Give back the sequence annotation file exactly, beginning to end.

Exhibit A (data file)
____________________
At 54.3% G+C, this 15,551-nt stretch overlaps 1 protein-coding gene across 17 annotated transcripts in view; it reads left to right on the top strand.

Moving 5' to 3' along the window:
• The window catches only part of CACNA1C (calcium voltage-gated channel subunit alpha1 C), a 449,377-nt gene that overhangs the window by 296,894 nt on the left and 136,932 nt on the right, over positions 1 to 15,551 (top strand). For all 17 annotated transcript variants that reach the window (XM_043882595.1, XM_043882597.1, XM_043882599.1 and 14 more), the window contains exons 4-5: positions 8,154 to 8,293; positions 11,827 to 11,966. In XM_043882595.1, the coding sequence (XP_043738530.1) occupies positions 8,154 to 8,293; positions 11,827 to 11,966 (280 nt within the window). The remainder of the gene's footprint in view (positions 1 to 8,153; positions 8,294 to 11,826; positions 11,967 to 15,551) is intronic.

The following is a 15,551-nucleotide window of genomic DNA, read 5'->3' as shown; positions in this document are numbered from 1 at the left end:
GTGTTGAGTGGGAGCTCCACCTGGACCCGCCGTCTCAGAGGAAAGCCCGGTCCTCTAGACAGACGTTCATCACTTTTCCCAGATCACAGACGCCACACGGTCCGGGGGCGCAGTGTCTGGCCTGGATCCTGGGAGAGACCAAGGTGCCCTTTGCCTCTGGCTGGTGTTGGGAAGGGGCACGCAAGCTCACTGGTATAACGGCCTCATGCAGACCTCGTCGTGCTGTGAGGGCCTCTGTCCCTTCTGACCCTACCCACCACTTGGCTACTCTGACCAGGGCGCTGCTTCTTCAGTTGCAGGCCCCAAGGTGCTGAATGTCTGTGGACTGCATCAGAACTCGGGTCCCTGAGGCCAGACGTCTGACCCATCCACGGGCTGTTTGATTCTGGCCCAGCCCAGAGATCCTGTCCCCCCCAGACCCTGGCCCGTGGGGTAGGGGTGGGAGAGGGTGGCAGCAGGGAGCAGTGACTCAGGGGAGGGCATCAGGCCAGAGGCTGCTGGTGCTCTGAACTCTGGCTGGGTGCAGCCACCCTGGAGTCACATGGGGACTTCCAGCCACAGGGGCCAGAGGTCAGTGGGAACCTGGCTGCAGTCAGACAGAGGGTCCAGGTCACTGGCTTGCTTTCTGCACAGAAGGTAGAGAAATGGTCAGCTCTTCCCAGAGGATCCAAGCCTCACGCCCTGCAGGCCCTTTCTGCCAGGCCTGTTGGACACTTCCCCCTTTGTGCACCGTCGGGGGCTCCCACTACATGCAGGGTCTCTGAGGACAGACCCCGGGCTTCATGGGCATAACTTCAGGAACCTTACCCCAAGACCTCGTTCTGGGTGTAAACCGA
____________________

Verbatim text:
At 54.3% G+C, this 15,551-nt stretch overlaps 1 protein-coding gene across 17 annotated transcripts in view; it reads left to right on the top strand.

Moving 5' to 3' along the window:
• The window catches only part of CACNA1C (calcium voltage-gated channel subunit alpha1 C), a 449,377-nt gene that overhangs the window by 296,894 nt on the left and 136,932 nt on the right, over positions 1 to 15,551 (top strand). For all 17 annotated transcript variants that reach the window (XM_043882595.1, XM_043882597.1, XM_043882599.1 and 14 more), the window contains exons 4-5: positions 8,154 to 8,293; positions 11,827 to 11,966. In XM_043882595.1, the coding sequence (XP_043738530.1) occupies positions 8,154 to 8,293; positions 11,827 to 11,966 (280 nt within the window). The remainder of the gene's footprint in view (positions 1 to 8,153; positions 8,294 to 11,826; positions 11,967 to 15,551) is intronic.

The following is a 15,551-nucleotide window of genomic DNA, read 5'->3' as shown; positions in this document are numbered from 1 at the left end:
GTGTTGAGTGGGAGCTCCACCTGGACCCGCCGTCTCAGAGGAAAGCCCGGTCCTCTAGACAGACGTTCATCACTTTTCCCAGATCACAGACGCCACACGGTCCGGGGGCGCAGTGTCTGGCCTGGATCCTGGGAGAGACCAAGGTGCCCTTTGCCTCTGGCTGGTGTTGGGAAGGGGCACGCAAGCTCACTGGTATAACGGCCTCATGCAGACCTCGTCGTGCTGTGAGGGCCTCTGTCCCTTCTGACCCTACCCACCACTTGGCTACTCTGACCAGGGCGCTGCTTCTTCAGTTGCAGGCCCCAAGGTGCTGAATGTCTGTGGACTGCATCAGAACTCGGGTCCCTGAGGCCAGACGTCTGACCCATCCACGGGCTGTTTGATTCTGGCCCAGCCCAGAGATCCTGTCCCCCCCAGACCCTGGCCCGTGGGGTAGGGGTGGGAGAGGGTGGCAGCAGGGAGCAGTGACTCAGGGGAGGGCATCAGGCCAGAGGCTGCTGGTGCTCTGAACTCTGGCTGGGTGCAGCCACCCTGGAGTCACATGGGGACTTCCAGCCACAGGGGCCAGAGGTCAGTGGGAACCTGGCTGCAGTCAGACAGAGGGTCCAGGTCACTGGCTTGCTTTCTGCACAGAAGGTAGAGAAATGGTCAGCTCTTCCCAGAGGATCCAAGCCTCACGCCCTGCAGGCCCTTTCTGCCAGGCCTGTTGGACACTTCCCCCTTTGTGCACCGTCGGGGGCTCCCACTACATGCAGGGTCTCTGAGGACAGACCCCGGGCTTCATGGGCATAACTTCAGGAACCTTACCCCAAGACCTCGTTCTGGGTGTAAACCGA